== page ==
I sat with some friends Sunday morning to welcome a new sacred space one of them had created in her side yard. Almost hidden beneath a huge and tangled Brazilian pepper tree, she’s created a magical faeryland with a tent as her writing and meditation room. I haven’t asked everyone permission, so I am not naming names, but it’s not the names that matter. What matters is that we’re a group that has come together in synchronistic fashion and as we all sat together, some of us for the first time in person, we all felt the bond of our sisterhood. Aged 28 to 58, we sat in a circle and honored the intention of the dedication of this sacred space.
My friend is a writer and author, and the space is her dedicated writing room for a new project in the works. I find having a particular room dedicated to a special project is very helpful in keeping me focused and singleminded, especially when working on deadlines. Many of my friends are like that, we all write from home and spend much time alone doing it. Since contract deadlines are involved, we don’t spend much time in person with each other, yet we recognize our bond just the same. We want our in-person time together to count, and to be the most it can be.
Many of us met through the years at various women’s gatherings and weekend sisterhood retreats. Some I’ve known 30 years. Some I’ve met recently on Facebook. We all have in common the fact that we spend much time doing what we love to do – writing, which is a solo practice. And for each of us, our writing work is also our mission and our spiritual expression. We accept that we may not see each other often in person, but that we are bonded together nonetheless.
We telephone and email about the matters that are important to us, we give each other suggestions for improvement, we call each other on our stuff when we see it. For many years, I belonged to several circles that met weekly and monthly. Some met simply to fellowship and discuss current events. Others met with a particular idea or goal in mind.
The ones that interest me have to do with spiritual development. How can I best discover what I am here for and what work might be mine to do? How do our lives – yours and mine – twine together, how do we fit into each other’s purpose and mission, if we do? I’ve discovered a lot of tips and tricks along the way, many gleaned from insights received during my own personal spiritual development retreats.
I even created a website at Sisters Of The Circle, a free online retreat site after one long email session with a favorite sister years ago. She didn’t have much time to get out and about, but wanted to do some serious soul searching and asked me for guidelines for doing it solo. I know that whatever I am going through, whatever my friends are going through, is also what a lot of other people are going through as well. That’s why I write about what helps me, and so it was just natural to create a website for it. And it’s free.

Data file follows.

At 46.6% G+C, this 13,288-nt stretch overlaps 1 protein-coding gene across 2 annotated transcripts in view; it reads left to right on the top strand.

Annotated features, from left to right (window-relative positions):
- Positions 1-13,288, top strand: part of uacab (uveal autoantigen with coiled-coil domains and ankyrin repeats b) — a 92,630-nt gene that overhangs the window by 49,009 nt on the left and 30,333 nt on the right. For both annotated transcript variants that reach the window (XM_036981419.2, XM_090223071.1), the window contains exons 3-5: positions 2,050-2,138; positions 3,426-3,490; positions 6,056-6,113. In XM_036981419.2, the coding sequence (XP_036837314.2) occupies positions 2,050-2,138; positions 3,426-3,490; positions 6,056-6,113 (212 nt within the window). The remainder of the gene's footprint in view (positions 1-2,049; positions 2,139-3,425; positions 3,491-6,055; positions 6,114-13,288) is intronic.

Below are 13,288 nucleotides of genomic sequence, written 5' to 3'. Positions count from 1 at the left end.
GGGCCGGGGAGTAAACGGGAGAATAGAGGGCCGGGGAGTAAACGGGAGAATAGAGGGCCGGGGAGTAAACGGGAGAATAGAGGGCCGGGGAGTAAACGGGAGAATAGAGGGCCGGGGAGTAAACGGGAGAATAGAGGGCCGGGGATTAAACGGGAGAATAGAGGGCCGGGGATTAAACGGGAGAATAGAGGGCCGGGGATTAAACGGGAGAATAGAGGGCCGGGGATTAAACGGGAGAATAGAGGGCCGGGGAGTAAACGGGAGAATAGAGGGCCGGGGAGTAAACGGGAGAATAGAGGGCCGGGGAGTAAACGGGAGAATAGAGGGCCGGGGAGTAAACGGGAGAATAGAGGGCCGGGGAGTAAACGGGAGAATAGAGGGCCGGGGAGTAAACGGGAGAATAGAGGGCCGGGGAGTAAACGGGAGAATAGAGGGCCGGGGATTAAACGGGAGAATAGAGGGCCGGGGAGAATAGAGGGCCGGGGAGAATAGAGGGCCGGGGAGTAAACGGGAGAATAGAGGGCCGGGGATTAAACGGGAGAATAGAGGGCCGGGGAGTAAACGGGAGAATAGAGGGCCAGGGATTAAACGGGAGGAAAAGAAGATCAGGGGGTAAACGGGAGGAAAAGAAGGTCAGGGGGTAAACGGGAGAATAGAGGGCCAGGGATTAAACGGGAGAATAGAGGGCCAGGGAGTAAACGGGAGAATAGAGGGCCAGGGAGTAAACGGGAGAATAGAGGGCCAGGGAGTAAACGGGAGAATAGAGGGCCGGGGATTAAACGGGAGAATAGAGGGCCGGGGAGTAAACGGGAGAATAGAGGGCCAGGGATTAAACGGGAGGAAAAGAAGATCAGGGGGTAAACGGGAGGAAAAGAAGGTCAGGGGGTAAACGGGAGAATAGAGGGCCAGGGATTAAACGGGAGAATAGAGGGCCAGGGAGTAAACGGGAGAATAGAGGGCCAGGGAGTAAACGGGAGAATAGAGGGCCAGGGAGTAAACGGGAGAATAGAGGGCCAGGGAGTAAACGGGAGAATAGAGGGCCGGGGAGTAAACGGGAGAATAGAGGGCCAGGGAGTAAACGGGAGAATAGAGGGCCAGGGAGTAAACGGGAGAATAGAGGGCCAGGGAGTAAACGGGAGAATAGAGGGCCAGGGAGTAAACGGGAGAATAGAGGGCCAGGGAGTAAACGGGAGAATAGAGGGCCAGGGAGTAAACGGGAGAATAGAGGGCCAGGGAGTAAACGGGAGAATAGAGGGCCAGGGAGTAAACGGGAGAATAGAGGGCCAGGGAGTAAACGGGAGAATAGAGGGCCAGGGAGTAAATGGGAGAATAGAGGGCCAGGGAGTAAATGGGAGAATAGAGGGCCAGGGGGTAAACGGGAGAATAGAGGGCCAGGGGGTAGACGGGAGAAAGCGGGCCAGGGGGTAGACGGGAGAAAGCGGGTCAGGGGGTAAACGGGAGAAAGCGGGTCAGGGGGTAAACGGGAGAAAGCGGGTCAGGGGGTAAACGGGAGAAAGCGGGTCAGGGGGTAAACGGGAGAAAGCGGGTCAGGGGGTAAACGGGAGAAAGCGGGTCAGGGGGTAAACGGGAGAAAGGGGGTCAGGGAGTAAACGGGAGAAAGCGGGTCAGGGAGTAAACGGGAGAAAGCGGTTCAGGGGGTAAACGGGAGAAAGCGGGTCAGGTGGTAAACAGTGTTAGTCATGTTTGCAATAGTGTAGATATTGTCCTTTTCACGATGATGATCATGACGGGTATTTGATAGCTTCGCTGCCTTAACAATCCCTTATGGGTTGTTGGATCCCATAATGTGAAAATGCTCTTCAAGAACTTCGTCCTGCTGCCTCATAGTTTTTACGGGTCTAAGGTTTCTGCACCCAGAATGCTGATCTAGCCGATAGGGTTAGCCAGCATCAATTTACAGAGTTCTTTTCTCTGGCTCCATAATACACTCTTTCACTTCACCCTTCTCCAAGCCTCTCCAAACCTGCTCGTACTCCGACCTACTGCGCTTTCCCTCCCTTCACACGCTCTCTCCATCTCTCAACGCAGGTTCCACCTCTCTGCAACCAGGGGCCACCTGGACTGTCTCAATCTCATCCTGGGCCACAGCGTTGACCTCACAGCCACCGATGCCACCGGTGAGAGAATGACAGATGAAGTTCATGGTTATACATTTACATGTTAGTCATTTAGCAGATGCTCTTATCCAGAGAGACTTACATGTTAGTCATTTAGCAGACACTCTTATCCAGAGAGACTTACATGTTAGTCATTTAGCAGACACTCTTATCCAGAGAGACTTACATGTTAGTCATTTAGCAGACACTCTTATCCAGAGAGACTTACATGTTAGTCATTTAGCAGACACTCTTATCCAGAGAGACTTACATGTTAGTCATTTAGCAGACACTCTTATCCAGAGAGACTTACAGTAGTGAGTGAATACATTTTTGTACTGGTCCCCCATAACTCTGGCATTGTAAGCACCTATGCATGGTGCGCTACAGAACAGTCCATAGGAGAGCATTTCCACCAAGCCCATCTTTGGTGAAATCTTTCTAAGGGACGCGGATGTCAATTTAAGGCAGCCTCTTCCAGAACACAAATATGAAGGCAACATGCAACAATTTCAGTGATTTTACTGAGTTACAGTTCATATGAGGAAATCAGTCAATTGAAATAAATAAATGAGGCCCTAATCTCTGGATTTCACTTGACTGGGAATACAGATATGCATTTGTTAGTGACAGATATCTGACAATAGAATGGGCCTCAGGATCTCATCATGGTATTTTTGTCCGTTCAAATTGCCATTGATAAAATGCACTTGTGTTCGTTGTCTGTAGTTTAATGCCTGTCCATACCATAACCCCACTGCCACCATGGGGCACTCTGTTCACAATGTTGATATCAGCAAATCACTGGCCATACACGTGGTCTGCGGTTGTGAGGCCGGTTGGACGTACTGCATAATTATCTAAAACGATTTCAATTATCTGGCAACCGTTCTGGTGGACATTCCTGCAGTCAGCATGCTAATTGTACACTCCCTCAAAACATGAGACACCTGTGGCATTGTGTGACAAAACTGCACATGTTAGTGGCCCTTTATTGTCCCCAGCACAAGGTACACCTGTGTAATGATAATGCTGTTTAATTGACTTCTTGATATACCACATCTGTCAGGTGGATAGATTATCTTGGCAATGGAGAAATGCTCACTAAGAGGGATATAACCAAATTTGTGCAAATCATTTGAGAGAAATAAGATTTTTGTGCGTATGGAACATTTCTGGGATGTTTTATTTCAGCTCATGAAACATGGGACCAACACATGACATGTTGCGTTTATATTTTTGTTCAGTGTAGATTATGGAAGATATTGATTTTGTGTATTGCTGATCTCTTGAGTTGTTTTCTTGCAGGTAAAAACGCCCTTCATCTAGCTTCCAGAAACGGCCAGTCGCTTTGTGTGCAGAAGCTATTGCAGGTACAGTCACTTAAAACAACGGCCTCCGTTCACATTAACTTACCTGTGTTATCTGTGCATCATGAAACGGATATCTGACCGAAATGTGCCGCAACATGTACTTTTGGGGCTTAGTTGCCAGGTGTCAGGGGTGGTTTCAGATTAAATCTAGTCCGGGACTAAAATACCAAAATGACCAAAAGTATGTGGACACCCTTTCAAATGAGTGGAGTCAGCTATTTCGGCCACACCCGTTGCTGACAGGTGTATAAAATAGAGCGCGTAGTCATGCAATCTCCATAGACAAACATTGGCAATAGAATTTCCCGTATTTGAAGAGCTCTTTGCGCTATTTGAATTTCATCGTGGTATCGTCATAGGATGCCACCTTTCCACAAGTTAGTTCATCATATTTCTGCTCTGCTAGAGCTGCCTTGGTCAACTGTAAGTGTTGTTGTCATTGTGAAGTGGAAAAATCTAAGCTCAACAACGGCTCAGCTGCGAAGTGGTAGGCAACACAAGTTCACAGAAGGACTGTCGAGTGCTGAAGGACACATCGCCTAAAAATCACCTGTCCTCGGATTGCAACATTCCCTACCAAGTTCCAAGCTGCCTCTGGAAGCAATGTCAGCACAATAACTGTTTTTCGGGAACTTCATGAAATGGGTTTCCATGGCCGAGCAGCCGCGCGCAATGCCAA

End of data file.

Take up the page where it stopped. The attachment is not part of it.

Some friends meet in person on a regular basis, they start their own sister circle and they do the exercises from the website together. Some meet and discuss the articles in Horizons each month, and how the information is relevant to their daily lives. But the point is they meet, they come together, whether in person or online, and while they may have to work alone, they know they are not alone. They have an entire sisterhood behind them, cheering them on, supporting what they do, even sight unseen.
It is because I was initially impacted by Dr. Jean Shinoda Bolen‘s book, The Millionth Circle, that I refer to her material. It is a good book to read together at circle. Other sister circles include the more indigenous, using as structure The Thirteen Original Clan Mothers: Your Sacred Path to Discovering the Gifts, Talents, and Abilities of the Feminine by Jamie Sams.
“In this crucial time, it is essential that we women reclaim our ability to nurture, create, and renew life. It is our responsibility to heal ourselves, reclaim the healing power that is ours, and form a solid foundation for transformation on other levels of life. This book maps a healing journey for all to walk. The Thirteen Clan Mothers will bless your life.” Brooke Medicine Eagle , native EarthKeeper, teacher, and author of Buffalo Woman Comes Singing.